Monsters is not the film I thought it was going to be. That isn't a positive or a negative - simply a fact. I expected one type of film and was given another. It was much slower and much more personal than I thought it would be. That might turn off the crowd expecting epic monster action - and justifiably so, since the film is, in fact, titled Monsters. But what we're given is very smart and sweet, and a fantastic example of quality filmmaking on a tight budget. Monsters is visually stunning, looking better than so many bid budget blockbusters that flood theaters.
Monsters, unlike similar films like Cloverfield or War of the Worlds, doesn't show the origin or even the beginnings of its titular creatures. It instead starts some time after the creatures have already landed on Earth and a sizable chunk of Mexico has been quarantined. The quarantine ends at the US border, where a massive wall has been constructed. I think they're trying to say something about illegal aliens.
Andrew is an American photojournalist trying to snag a picture of one of the creatures - hopefully alive for once. But a more pressing issue arises and he must get Samantha - his boss's daughter - back to America in one piece. Their journey becomes the focus on the film, and it's one full of perils, tension, romance, and loads and loads of atmosphere.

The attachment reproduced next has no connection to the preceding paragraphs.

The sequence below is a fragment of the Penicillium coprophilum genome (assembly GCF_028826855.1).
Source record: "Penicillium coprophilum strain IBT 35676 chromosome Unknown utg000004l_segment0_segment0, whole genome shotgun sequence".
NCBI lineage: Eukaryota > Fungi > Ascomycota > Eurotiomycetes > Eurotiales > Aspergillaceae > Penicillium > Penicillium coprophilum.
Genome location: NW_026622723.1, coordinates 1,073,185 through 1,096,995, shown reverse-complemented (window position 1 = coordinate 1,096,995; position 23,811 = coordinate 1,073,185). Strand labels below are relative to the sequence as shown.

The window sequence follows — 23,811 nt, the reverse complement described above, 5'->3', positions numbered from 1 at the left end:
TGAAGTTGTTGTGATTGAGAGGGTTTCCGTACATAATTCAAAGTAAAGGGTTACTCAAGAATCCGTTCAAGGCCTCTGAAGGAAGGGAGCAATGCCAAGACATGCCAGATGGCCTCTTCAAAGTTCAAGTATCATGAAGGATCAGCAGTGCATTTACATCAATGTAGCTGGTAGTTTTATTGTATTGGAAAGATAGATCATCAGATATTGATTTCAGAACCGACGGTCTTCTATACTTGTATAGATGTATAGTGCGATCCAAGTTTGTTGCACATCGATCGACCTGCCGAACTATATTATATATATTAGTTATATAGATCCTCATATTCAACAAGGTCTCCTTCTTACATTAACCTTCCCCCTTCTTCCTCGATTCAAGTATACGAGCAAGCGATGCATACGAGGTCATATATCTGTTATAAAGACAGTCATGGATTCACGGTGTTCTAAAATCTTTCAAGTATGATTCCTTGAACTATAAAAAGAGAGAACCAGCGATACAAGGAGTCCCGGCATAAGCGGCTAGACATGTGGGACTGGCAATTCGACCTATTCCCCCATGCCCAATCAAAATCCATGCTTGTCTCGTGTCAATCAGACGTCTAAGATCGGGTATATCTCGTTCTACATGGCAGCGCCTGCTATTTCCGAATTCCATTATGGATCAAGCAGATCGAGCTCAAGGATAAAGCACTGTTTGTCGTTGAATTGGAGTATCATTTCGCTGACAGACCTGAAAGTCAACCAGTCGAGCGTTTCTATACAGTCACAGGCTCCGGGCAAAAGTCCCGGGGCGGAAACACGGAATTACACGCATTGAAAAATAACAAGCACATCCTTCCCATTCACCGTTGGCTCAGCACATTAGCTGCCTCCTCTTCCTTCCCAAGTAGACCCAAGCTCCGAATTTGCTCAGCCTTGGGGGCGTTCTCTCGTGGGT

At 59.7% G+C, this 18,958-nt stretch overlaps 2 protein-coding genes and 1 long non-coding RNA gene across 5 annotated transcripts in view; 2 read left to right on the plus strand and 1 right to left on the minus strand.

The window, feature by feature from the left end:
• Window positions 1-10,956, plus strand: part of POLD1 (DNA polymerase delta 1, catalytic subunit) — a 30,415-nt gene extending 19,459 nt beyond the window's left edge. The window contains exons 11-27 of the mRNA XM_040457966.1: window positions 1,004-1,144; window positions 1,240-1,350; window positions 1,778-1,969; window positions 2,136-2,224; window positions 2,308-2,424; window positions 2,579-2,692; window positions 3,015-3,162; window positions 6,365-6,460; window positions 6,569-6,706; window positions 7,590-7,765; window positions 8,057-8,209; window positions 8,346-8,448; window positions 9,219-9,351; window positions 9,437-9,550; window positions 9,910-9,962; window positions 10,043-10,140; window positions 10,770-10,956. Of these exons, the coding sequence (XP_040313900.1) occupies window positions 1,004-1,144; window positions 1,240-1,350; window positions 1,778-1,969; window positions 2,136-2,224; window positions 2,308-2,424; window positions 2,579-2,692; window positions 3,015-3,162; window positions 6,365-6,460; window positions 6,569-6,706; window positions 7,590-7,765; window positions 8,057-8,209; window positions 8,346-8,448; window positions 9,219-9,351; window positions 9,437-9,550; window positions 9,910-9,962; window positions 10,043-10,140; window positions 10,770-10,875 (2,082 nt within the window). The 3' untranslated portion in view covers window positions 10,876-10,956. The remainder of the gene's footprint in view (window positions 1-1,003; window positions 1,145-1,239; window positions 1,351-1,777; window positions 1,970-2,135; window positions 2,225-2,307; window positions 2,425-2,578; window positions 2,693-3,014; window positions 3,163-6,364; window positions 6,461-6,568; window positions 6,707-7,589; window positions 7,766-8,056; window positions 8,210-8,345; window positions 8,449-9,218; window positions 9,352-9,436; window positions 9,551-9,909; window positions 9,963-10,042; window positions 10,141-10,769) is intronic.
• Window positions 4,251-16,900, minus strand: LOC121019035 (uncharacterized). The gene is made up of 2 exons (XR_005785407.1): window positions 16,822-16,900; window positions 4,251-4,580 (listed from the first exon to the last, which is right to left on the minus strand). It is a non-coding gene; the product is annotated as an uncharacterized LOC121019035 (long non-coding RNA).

Monsters takes one of the cardinal rules of suspense - it's not what you see, but what you don't see - and turns it into an art form. While the tiny budget already limited what writer/director Gareth Edwards could show, I believe that Edwards is a smart filmmaker and even if he had an immense budget, the end product would look relatively the same. Monsters has us always on edge - always - and it's the knowledge that the creatures are everywhere around us, just out of view. We hear plenty of noises. We see bits and pieces. But it's never enough to defeat our imaginations, and our imaginations are what terrifies us.
And the look of the monsters doesn't matter as much as we think it does. It's a strong curiosity, for sure, but the opening scene of the film establishes their size, and that's the perfect amount of information. We know then that they're serious business and it would be a rare occasion for a human to survive an encounter.
But are they hostile? That's definitely up for debate and one could suggest that the title refers not to the creatures, but to the humans that fight them. But we're not given sufficient information to answer that, because we're not shown or told who fired the first round, we only know that we're at war.
Surprisingly, this is all a backdrop for a love story between our two leads. It's very real and carried out to perfection by Scoot McNairy and Whitney Able, who happen to be married in real life.
Monsters is a very powerful film in several aspects. It's not an action film, and those looking for such will be incredibly disappointed. But it's suspenseful, gorgeous, and incredibly moving.
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